Town Hall: The town administrator and clerk is Claudia A. Cruise. The town treasurer is Linda Dunnigan. Town Hall is open from 9 a.m. to 3:30 p.m. Monday through Friday. Call (703) 491-1918. Town Hall is at 314 Mill St.
The town’s Web site isoccoquan.org. Send e-mail to [email protected] Letters to the Occoquan Town Council should be addressed to: Occoquan Town Hall, P.O. Box 195, Occoquan, VA 22125. Council members meet in Town Hall on the second Tuesday of each month at 7:30 p.m. The Planning Commission meets on the first Tuesday at 6:30 p.m. The Architectural Review Board meets the first Tuesday of the month at 7:30 p.m.
Earnest “Earnie” Porta is the town mayor. The five-member council is comprised of Pamela Konwin, Leo Smith, Barry Dean, Ken Brunsvold and James N. Walbert.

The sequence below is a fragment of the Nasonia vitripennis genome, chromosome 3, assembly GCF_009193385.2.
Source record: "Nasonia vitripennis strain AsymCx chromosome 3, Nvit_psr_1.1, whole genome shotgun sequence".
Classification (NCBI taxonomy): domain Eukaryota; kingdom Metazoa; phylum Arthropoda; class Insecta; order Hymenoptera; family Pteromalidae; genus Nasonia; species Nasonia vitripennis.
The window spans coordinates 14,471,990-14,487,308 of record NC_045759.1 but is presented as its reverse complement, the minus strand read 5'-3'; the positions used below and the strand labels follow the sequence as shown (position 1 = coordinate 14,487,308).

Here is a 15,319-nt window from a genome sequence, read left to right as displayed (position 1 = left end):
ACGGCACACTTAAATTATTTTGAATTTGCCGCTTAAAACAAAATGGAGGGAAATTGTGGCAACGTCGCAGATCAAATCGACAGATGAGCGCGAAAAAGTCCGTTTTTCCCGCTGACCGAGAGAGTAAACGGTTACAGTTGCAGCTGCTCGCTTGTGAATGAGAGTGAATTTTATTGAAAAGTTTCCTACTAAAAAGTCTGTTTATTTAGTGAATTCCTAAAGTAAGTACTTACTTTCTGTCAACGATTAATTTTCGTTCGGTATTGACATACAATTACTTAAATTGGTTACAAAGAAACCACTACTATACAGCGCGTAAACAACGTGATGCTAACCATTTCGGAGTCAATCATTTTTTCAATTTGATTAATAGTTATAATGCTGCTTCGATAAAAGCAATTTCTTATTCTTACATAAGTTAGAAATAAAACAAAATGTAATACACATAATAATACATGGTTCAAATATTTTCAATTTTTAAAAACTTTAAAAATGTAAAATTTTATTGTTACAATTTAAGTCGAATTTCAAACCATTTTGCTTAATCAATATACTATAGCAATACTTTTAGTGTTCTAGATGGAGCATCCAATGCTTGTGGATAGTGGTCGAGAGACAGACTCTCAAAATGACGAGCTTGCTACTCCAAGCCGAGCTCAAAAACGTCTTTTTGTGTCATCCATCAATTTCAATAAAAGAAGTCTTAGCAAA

Auto decals: Residents must purchase town auto decals, which cost $22 and are due in November.
Parks and museums: The Mamie Davis Park occupies a sliver of waterfront on Mill Street, opposite the Veterans of Foreign Wars Post. It also provides access to the town’s riverwalk and boat docks. The Mill House Museum is in a historic building at 413 Mill St.
Services: Town Sgt. Ed Janik and another officer are charged with keeping law and order in the town. The department’s non-emergency telephone number is (703) 491-1918.
The town contracts for trash pick-up.
Special events: Two craft shows, on the first full weekend in June and the last full weekend in September, are the town’s two major events.
Taxes: Occoquan levies a real estate tax of 8.5 cents per $100 of assessed value. Residents also pay Prince William County real estate and personal property taxes.
Voter registration: Residents register to vote with the Prince William County Registrar.
The town of Quantico is unusual in many ways. While it is not part of the Quantico Marine Corps base, it is bordered by the base on three sides. A municipal park fronting the Potomac River forms Quantico’s fourth boundary. It is the only town in the nation surrounded by a military installation.